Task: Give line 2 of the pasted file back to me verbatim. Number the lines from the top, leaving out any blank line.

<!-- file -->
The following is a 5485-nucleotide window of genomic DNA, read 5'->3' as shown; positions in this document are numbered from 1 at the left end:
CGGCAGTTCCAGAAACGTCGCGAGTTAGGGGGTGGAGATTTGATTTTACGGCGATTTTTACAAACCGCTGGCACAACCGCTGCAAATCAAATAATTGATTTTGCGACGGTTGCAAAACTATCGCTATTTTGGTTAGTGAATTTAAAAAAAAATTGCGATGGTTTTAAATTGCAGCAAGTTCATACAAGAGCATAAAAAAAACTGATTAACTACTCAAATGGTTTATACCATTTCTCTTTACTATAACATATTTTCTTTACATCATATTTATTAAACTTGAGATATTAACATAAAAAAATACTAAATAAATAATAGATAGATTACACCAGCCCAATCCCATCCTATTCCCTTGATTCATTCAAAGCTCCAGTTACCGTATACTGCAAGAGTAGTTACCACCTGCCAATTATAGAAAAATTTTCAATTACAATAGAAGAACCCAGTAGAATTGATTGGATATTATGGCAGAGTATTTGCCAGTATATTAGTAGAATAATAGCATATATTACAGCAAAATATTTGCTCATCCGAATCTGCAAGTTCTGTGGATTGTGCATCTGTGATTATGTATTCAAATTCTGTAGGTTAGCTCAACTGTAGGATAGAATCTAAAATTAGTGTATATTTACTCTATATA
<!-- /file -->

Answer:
CGGCAGTTCCAGAAACGTCGCGAGTTAGGGGGTGGAGATTTGATTTTACGGCGATTTTTACAAACCGCTGGCACAACCGCTGCAAATCAAATAATTGATTTTGCGACGGTTGCAAAACTATCGCTATTTTGGTTAGTGAATTTAAAAAAAAATTGCGATGGTTTTAAATTGCAGCAAGTTCATACAAGAGCATAAAAAAAACTGATTAACTACTCAAATGGTTTATACCATTTCTCTTTACTATAACATATTTTCTTTACATCATATTTATTAAACTTGAGATATTAACATAAAAAAATACTAAATAAATAATAGATAGATTACACCAGCCCAATCCCATCCTATTCCCTTGATTCATTCAAAGCTCCAGTTACCGTATACTGCAAGAGTAGTTACCACCTGCCAATTATAGAAAAATTTTCAATTACAATAGAAGAACCCAGTAGAATTGATTGGATATTATGGCAGAGTATTTGCCAGTATATTAGTAGAATAATAGCATATATTACAGCAAAATATTTGCTCATCCGAATCTGCAAGTTCTGTGGATTGTGCATCTGTGATTATGTATTCAAATTCTGTAGGTTAGCTCAACTGTAGGATAGAATCTAAAATTAGTGTATATTTACTCTATATA